“My colleagues and I have worked hard to build a safer, stronger and smarter FEMA that works in partnership with state and local governments,” said Landrieu. “This improved approach will help communities rebuild more efficiently and effectively following a major disaster. We are committed to not only correcting the failures from the response, but also the failings during the recovery so that our nation is fully prepared for the next catastrophe.” 

            In 2005 and 2006, the Committee investigated the failed response at all levels of government to Hurricane Katrina and issued the definitive report, “Hurricane Katrina: A Nation Still Unprepared” in April 2006.  At the federal level, the Committee found that both the Department of Homeland Security and FEMA were unprepared for catastrophic disasters.  The Committee recommended replacing FEMA with a new, stronger, more robust federal response agency capable of working in a more coordinated manner with state, local, and tribal governments to prepare for future disasters.  As a result of the Committee’s work, Congress passed the Post-Katrina Emergency Reform Act of 2006, which President Bush signed into law in October 2006.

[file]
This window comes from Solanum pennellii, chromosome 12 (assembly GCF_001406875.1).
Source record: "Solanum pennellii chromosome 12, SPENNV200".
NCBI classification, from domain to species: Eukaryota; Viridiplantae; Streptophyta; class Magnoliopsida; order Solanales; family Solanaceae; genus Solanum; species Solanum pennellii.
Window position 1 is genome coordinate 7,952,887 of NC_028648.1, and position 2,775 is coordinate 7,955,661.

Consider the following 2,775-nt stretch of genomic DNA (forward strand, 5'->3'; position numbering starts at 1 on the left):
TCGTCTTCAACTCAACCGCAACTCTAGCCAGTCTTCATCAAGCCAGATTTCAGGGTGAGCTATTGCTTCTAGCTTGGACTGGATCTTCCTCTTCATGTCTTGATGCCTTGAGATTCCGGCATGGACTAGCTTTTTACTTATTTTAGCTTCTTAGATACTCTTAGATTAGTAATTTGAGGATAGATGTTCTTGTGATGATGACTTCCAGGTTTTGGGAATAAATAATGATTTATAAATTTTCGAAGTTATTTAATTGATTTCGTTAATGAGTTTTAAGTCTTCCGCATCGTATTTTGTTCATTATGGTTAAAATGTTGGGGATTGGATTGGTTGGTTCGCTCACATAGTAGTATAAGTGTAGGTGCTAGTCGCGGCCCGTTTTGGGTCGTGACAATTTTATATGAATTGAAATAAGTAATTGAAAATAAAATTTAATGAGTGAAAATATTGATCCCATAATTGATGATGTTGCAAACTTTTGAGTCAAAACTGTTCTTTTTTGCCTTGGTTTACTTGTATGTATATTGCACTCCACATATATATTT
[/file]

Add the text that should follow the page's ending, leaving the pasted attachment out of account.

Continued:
The Post-Katrina Act created a new FEMA with responsibilities, missions, capabilities, and resources far exceeding those existing when Hurricane Katrina made landfall.  The Act requires the FEMA Administrator have emergency management and homeland security experience, gives FEMA greater autonomy and responsibilities, and gives the Administrator the role of principal advisor to the President on emergency management.

Since the landfall of Hurricane Katrina, the Committee and Landrieu’s Disaster Recovery subcommittee have held dozens of hearings and taken other steps to track, oversee, and expedite the progress of the Gulf Coast recovery.

            The GAO report -  “Hurricane Recovery: Federal Government Provided a Range of Assistance to Nonprofits following Hurricanes Katrina and Rita (GAO-10-800),” -  is the last in a series Lieberman and Landrieu requested to track recovery progress after the 2005 hurricanes.  The latest report examines the work conducted by FEMA and the Federal Coordinator for Gulf Coast Rebuilding with nonprofit organizations to facilitate rebuilding efforts.